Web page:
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Deep Sea Res
Lewis, D. B. (2016). Response of wetland soil carbon to groundwater conservation: Probabilistic outcomes from error propagation.
Water loss compromises functions performed by wetland ecosystems. Efforts to rehabilitate wetland function typically begin with attempts to reestablish hydrology. These activities are often not monitored, so tools to extract information from them could partly offset the lost opportunity to learn from whole-ecosystem hydrological manipulation. In 2002, groundwater abstraction was lessened by 35% throughout 1700 km(2) of west-central Florida (USA). I assembled a pathway of correlations to project how this hydrological manipulation affected water levels and soil carbon (C) storage in overlying wetlands. Parameter values and residual error in these statistical models were resampled from known variances, thereby propagating uncertainty through the pathway of relationships, and expressing the response of soil C probabilistically. Projected soil C probability distributions were most distinguishable between full and moderate (30% less) abstraction. With more severe abstraction cutbacks, gains in projected soil C became more marginal and uncertain, suggesting that wetland soil C pools are not notably impacted by low-volume groundwater abstraction. Reducing uncertainty in projected soil C will require better understanding the dynamic response of soil C to increases in the amount of time that wetland soil is inundated. The step-by-step error propagation routine presented here is a platform for assimilating information from diverse sources in order to project probabilistic responses of ecosystem function to wetland restoration attempts, and it helps identify where further certainty is most wanted in a pathway of cause-effect relationships.
Soil organic matter
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Watts, A. C., & Kobziar, L. N. (2015). Hydrology and fire regulate edge influence on microclimate in wetland forest patches.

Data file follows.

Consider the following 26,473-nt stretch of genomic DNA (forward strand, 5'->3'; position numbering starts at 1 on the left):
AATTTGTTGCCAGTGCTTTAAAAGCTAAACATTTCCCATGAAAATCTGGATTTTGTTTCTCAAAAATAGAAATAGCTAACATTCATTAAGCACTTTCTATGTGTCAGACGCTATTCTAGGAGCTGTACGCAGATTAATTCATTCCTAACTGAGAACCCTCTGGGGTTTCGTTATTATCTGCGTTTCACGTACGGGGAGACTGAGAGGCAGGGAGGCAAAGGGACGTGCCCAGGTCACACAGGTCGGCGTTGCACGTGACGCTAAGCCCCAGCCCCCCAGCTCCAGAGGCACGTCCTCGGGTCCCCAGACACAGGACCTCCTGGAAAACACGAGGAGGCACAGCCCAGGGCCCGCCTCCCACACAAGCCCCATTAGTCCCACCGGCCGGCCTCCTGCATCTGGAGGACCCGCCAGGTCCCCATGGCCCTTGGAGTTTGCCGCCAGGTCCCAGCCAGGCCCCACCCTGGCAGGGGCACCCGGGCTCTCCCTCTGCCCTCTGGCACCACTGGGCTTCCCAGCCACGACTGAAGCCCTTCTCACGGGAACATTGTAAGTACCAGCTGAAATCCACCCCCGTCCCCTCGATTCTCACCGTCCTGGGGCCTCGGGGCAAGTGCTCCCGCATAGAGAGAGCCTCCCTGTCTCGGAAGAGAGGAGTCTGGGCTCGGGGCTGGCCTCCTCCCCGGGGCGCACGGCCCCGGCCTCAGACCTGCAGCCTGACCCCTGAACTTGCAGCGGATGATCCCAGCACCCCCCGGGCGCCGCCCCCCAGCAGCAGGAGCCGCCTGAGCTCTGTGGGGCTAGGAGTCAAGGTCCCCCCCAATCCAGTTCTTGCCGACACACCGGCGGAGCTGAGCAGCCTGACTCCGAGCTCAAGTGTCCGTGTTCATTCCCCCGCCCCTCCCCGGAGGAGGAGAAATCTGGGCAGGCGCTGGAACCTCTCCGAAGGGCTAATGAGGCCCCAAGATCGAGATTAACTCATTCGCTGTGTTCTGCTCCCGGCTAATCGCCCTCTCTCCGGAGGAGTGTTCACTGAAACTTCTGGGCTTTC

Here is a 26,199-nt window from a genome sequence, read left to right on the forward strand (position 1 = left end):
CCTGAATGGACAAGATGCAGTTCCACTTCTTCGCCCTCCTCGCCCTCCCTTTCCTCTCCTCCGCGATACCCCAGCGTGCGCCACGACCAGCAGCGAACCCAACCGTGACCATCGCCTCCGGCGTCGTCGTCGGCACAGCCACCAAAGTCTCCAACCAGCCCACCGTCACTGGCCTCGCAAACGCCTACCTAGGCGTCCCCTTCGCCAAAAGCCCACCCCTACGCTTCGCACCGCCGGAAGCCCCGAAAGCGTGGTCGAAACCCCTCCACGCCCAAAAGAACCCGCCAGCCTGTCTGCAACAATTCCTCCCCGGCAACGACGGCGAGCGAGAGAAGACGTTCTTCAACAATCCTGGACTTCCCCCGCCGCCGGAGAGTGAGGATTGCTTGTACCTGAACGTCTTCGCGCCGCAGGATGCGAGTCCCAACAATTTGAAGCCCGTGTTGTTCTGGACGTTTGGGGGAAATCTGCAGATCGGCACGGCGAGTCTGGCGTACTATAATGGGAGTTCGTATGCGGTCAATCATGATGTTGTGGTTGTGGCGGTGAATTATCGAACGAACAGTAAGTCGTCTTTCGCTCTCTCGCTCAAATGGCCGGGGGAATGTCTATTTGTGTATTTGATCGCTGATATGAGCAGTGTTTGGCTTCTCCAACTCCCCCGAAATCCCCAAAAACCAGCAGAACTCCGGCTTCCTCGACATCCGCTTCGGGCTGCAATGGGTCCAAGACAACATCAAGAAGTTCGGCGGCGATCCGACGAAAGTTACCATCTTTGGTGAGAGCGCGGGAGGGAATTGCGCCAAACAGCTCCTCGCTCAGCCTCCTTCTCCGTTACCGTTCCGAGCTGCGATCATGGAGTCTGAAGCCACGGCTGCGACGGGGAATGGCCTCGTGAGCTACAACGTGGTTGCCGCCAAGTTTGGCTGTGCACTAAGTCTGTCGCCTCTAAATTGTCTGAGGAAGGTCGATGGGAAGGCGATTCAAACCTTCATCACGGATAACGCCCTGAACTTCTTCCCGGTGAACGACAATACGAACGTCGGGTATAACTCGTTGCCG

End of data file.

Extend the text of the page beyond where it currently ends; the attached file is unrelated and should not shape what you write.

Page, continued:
Differences in temperature, relative humidity, and vapor pressure deficit (VPD) were observed within small patches of pondcypress (Taxodium distichum var. imbricarium) compared with adjacent, largely treeless, vegetation communities. These patches, locally called cypress domes, displayed increasing differences in microclimate between their exterior or edges and interiors with increasing distance toward their centers. We sought to assess whether seasonal inundation of these small swamps results in a hydrologic switch in which the presence of standing water overwhelms the effects of edge distance on microclimate variation. Hydrology does appear to exert substantial control over the edge effect on microclimate, but the effects of distance from the edge remained discernable during periods of inundation. We also studied the effects of a wildfire that occurred 2 y before data collection. We expected to find warmer and drier conditions in domes affected by recent fire. Contrary to our expectations, previously burned domes were either similar to unburned domes or, in some cases, cooler and more humid than unburned domes, possibly because of vigorous regrowth after fire in these highly productive, fire-adapted subtropical ecosystems.
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